One of the things I like about teaching undergrads is helping students think about why they came to college anyhow, and what they want to get out of it while they’re here. Classicist and political theorist Danielle Allen (also director of the Safra Center of Ethics at Harvard, and author of Cuz, the story of her cousin Michael) gave a “radically woke and deeply conservative” commencement speech (video & transcript published in the Atlantic here) that I have shared with my students.
Today it also strikes me as pretty useful for faculty who are thinking about how to support FLI (first-generation and/or lower income) students, how to create a world in which black male faculty can go to the library without being offered directions off campus, and, you know, how to support equity for all sorts of humans who operate on a university campus.
In her speech Professor Allen quoted the Declaration of Independence, which she has been “following” for the past 20 years in her teaching (nontraditional as well as traditional students) and research. In fact, JHU alumna Emily Snell ’11 discovered, working with Allen, a new copy of the Declaration in England in 2015 (more about that here). Anyway, here’s your excerpt:
We hold these truths to be self-evident, that all men are created equal, that they are endowed by their Creator with certain unalienable Rights, that among these are Life, Liberty and the pursuit of Happiness. That to secure these rights, Governments are instituted among Men, deriving their just powers from the consent of the governed.That whenever any Form of Government becomes destructive of these ends, it is the Right of the People to alter or to abolish it, and to institute new Government, laying its foundation on such principles and organizing its powers in such form, as to them shall seem most likely to effect their Safety and Happiness.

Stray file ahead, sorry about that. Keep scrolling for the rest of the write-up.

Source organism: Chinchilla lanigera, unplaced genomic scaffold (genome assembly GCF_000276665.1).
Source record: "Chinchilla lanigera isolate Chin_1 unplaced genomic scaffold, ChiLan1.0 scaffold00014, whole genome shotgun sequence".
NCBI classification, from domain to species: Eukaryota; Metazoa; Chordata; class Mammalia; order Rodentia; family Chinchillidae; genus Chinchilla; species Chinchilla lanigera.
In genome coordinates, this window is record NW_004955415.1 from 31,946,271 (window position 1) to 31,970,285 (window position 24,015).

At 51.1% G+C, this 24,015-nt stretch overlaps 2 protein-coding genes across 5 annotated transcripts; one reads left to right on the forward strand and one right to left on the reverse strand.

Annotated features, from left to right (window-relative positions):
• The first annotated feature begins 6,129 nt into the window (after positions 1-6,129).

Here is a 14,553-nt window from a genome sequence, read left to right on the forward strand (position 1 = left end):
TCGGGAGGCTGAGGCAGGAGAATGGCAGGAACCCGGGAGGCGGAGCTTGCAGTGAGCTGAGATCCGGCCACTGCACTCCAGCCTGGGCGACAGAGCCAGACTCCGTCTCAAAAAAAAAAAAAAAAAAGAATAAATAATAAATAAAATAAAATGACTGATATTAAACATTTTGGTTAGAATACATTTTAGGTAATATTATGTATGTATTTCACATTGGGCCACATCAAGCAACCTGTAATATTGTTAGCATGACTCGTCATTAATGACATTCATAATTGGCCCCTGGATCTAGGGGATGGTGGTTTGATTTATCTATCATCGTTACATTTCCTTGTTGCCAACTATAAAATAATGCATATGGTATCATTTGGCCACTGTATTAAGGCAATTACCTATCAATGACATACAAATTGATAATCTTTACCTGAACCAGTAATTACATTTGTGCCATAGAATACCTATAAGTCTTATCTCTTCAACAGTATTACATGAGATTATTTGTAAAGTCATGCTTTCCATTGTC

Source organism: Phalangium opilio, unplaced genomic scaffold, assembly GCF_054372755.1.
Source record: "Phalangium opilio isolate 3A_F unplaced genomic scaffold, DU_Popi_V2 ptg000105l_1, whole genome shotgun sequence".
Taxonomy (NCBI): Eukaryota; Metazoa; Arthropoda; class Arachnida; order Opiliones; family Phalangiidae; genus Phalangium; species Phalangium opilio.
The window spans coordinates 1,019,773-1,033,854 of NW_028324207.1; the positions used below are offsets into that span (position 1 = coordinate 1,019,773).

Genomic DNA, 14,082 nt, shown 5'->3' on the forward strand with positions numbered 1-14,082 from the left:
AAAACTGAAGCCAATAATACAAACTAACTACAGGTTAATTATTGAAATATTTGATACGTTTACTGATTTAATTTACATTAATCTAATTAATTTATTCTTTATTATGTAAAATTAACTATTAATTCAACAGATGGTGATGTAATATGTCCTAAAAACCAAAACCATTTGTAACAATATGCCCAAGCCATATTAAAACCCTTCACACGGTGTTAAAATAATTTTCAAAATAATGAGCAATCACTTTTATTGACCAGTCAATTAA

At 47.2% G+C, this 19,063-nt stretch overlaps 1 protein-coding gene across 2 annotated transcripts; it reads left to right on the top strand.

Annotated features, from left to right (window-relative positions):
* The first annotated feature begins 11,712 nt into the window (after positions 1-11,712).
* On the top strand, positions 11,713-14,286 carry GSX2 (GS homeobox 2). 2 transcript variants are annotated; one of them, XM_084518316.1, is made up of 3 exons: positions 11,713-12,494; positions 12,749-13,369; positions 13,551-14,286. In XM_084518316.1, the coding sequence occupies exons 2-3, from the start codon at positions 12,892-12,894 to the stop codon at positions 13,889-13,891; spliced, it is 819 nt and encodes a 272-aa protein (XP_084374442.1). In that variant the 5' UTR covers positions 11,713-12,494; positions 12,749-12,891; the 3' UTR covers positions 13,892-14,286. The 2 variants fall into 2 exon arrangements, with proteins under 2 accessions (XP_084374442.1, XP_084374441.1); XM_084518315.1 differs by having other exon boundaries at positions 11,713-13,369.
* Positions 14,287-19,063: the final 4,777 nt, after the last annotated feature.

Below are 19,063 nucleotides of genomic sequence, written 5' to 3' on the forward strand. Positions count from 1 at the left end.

Professor Allen tells the Pomona graduating class:
It says we have these rights, among which are life, liberty, and the pursuit of happiness. Among which! It’s examples, people!
It’s not a complete list! The job of thinking is not done.
It is your job. All right?
Clarify your values. Maybe you care about sustainability. Maybe you care about gender equality. Maybe you care about free markets and capitalism.
But connect them to the basic question of what is good for our community together. A shared story. And then, don’t forget: Activism is valuable, no question about it, but our job at the end of the day is to build institutions that secure our shared rights. That means understanding the user manual. All right? The institutions. And yes, we can alter them. They’re not given in perpetuity. Originalism is about understanding democratic empowerment, which is about recognizing that democratic citizens build and change their world.